Hello! I'm Tom. I designed a game called Gunpoint, about rewiring things and punching people, and now I'm working on a new one called Heat Signature, about sneaking aboard randomly generated spaceships. Here's some more info on all the games I've worked on, here's the podcast I do, here are the videos I make on YouTube, here are some of the articles I wrote for PC Gamer, and here are two short stories I wrote for the Machine of Death collections.
Andrew: Just linked the book club to you, boosting your...
Luv as Smith: hello I am extremely excited about your game and...
God: Jesus didn’t mean what he said, I had a talk to him...
The Magic Circle is an indie game in development by Jordan Thomas, Stephen Alexander and Kain Shin. It takes place inside an unfinished game, one you can see being built around you. And when I tested it, for reasons I won’t go into, my objective was to ‘Ghost the Sky Bastard’.
The trouble was, the Sky Bastard was across a large gap, and I can’t fly. I can trap the various creatures scuttling around this land, and when they’re trapped I can edit their behaviour. But behaviours are like inventory items: if you’ve only found one creature with ‘fly’ as a behaviour, you can take that out, but you can still only put it in one other thing to make it fly.
That was a shame, because I had a small army of dogs. I’d been editing pretty much every one I found. My first, and favourite, I have programmed to hate corpses, so every now and then he scampers furiously off and I know there’s a dead body somewhere nearby.
Luckily, though, I’ve also found a ‘hive mind’ behaviour. This makes one creature copy all his other behaviours to every other creature of his type. So if I change Corpsehater’s movement type to flying, then give him hive mind, all dogs will fly.
That would be cool. But I still don’t know if they’ll win against the Sky Bastard. So I also give Corpsehater a trait called Last Word, which poisons whoever kills him. Since he also has Hive Mind, now I have an army of dogs, killing any one of whom fatally poisons you.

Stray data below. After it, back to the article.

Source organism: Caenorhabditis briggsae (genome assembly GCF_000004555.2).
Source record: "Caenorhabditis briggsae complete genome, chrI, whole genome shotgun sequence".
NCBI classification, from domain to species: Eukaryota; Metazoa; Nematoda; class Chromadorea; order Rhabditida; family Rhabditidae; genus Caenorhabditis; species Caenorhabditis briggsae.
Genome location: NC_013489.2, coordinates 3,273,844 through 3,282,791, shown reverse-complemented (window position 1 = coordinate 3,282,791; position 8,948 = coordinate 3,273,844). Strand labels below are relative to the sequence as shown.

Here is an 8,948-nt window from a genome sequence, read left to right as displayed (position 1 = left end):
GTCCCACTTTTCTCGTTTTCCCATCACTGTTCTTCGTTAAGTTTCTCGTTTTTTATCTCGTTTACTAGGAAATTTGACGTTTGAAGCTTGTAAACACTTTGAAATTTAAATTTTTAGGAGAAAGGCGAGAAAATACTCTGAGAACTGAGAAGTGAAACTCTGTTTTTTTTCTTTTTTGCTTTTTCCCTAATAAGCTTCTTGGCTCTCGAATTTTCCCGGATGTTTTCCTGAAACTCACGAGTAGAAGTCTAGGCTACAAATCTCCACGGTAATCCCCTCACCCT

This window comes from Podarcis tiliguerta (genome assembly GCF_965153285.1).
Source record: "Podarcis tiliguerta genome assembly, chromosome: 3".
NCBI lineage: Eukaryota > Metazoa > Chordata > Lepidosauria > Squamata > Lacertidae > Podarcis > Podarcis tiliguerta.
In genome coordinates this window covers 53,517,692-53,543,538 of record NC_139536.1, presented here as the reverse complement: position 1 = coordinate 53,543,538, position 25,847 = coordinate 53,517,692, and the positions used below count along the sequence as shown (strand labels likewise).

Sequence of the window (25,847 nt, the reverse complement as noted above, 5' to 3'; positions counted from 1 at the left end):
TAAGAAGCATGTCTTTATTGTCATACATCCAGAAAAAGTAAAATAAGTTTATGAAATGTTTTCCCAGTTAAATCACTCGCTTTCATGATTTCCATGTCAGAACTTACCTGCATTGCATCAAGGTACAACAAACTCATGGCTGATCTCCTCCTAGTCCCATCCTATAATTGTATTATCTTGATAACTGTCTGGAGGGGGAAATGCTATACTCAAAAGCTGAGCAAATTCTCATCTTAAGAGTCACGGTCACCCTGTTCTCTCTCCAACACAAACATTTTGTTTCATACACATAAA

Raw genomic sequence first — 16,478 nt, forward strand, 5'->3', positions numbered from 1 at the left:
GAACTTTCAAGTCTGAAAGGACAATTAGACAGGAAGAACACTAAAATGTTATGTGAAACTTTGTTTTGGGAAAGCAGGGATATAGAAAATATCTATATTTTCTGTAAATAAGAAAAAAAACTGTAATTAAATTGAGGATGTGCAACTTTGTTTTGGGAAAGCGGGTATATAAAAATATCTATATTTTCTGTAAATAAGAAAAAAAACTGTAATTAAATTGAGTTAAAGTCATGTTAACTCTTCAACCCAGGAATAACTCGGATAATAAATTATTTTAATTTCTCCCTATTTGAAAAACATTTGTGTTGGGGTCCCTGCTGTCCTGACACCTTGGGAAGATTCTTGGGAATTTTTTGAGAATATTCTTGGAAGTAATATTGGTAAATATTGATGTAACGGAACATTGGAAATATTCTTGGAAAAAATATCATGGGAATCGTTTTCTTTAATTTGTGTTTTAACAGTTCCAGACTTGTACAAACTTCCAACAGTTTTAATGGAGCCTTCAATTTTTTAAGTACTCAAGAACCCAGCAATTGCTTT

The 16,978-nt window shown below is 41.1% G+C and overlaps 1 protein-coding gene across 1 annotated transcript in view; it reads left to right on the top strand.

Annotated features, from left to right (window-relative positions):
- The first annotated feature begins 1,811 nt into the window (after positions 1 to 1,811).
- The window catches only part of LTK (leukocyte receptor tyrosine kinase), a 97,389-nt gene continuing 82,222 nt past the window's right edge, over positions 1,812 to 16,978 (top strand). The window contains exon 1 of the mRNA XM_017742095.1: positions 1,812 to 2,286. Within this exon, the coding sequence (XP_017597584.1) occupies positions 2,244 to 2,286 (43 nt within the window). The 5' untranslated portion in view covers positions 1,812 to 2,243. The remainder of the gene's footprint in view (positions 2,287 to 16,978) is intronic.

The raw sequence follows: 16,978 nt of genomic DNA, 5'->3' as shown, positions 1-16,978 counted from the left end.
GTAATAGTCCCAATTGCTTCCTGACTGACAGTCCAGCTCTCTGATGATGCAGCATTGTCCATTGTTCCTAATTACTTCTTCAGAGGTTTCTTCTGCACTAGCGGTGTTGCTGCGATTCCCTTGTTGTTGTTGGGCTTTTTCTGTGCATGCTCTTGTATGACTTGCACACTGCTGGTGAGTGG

But wait: now they don’t need their bite! They’re gonna kill him anyway. So I can replace Corpsehater’s bite attack with a tractor beam, and then I’d have an army of flying tractor beam dogs, which is, as the saying goes, its own reward.
The last thing I have to do is motivate them: you can’t control your AI allies directly, so I have to program them to hate the Sky Bastard. I do so.
White datastreams erupt from Corpsehater’s head and arc over to each of his seven dog friends, copying his traits to them. All eight dogs sprout helicopter rotors and lift into the air. All eight dogs turn to face the Sky Bastard, and all eight dogs float off towards him. Once they’re in range, all eight dogs emit tractor beams at him, pulling him off his platform to fight them in the air. And he can fight them fine, but alas, all eight dogs are made of poison.
To be honest, I couldn’t entirely parse the aerial fracas as it happened – but at the end of it, the Sky Bastard was definitely ghosted.
Nick: Is that a game, or a post-coding fever dream?
And are programming game-logic games the new procedural generation?
The end point of this trend would be developers giving you a C++ compiler and saying have fun.
William: This sounds really fun. Like Creatures but... malevolent.
Jabberwok: After a cursory search onlne, I'm still uncertain whether this game exists.
Magnificentophat: Very delayed response, here's a link to the steam page if you never found it since you wrote this comment.